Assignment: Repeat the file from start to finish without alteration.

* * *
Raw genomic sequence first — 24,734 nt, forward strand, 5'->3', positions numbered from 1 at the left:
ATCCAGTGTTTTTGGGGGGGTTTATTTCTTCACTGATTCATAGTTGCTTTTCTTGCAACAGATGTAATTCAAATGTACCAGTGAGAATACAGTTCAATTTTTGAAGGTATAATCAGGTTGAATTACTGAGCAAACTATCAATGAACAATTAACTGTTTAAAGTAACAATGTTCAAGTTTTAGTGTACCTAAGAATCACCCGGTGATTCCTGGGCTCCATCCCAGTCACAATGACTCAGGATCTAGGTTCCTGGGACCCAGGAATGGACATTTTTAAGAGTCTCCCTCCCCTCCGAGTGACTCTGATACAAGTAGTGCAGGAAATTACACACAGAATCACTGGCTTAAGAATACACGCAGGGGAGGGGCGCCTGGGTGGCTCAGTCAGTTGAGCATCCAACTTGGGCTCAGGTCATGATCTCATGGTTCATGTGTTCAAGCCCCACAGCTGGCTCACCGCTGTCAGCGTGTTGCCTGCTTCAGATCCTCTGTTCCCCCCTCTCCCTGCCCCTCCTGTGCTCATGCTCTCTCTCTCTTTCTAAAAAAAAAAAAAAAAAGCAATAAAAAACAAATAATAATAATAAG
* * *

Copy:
Raw genomic sequence first — 24,734 nt, forward strand, 5'->3', positions numbered from 1 at the left:
ATCCAGTGTTTTTGGGGGGGTTTATTTCTTCACTGATTCATAGTTGCTTTTCTTGCAACAGATGTAATTCAAATGTACCAGTGAGAATACAGTTCAATTTTTGAAGGTATAATCAGGTTGAATTACTGAGCAAACTATCAATGAACAATTAACTGTTTAAAGTAACAATGTTCAAGTTTTAGTGTACCTAAGAATCACCCGGTGATTCCTGGGCTCCATCCCAGTCACAATGACTCAGGATCTAGGTTCCTGGGACCCAGGAATGGACATTTTTAAGAGTCTCCCTCCCCTCCGAGTGACTCTGATACAAGTAGTGCAGGAAATTACACACAGAATCACTGGCTTAAGAATACACGCAGGGGAGGGGCGCCTGGGTGGCTCAGTCAGTTGAGCATCCAACTTGGGCTCAGGTCATGATCTCATGGTTCATGTGTTCAAGCCCCACAGCTGGCTCACCGCTGTCAGCGTGTTGCCTGCTTCAGATCCTCTGTTCCCCCCTCTCCCTGCCCCTCCTGTGCTCATGCTCTCTCTCTCTTTCTAAAAAAAAAAAAAAAAAGCAATAAAAAACAAATAATAATAATAAG